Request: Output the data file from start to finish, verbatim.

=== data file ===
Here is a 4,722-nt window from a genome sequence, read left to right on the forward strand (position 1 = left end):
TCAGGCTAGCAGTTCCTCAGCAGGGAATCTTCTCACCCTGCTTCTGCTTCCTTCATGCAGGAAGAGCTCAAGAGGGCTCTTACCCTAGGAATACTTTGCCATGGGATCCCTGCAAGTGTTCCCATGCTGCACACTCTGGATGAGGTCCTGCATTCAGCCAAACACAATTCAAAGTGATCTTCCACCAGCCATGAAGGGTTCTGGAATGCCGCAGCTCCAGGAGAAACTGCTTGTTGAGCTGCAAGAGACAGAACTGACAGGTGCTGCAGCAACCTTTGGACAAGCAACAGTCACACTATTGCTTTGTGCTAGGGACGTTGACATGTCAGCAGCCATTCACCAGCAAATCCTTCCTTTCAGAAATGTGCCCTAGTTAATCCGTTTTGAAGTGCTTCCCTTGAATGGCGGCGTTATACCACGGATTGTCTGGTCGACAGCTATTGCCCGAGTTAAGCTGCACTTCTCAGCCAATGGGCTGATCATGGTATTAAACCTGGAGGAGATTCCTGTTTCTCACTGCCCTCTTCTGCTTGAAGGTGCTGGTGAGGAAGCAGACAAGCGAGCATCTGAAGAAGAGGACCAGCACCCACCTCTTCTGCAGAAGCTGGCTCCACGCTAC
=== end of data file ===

Here is a 4,722-nt window from a genome sequence, read left to right on the forward strand (position 1 = left end):
TCAGGCTAGCAGTTCCTCAGCAGGGAATCTTCTCACCCTGCTTCTGCTTCCTTCATGCAGGAAGAGCTCAAGAGGGCTCTTACCCTAGGAATACTTTGCCATGGGATCCCTGCAAGTGTTCCCATGCTGCACACTCTGGATGAGGTCCTGCATTCAGCCAAACACAATTCAAAGTGATCTTCCACCAGCCATGAAGGGTTCTGGAATGCCGCAGCTCCAGGAGAAACTGCTTGTTGAGCTGCAAGAGACAGAACTGACAGGTGCTGCAGCAACCTTTGGACAAGCAACAGTCACACTATTGCTTTGTGCTAGGGACGTTGACATGTCAGCAGCCATTCACCAGCAAATCCTTCCTTTCAGAAATGTGCCCTAGTTAATCCGTTTTGAAGTGCTTCCCTTGAATGGCGGCGTTATACCACGGATTGTCTGGTCGACAGCTATTGCCCGAGTTAAGCTGCACTTCTCAGCCAATGGGCTGATCATGGTATTAAACCTGGAGGAGATTCCTGTTTCTCACTGCCCTCTTCTGCTTGAAGGTGCTGGTGAGGAAGCAGACAAGCGAGCATCTGAAGAAGAGGACCAGCACCCACCTCTTCTGCAGAAGCTGGCTCCACGCTAC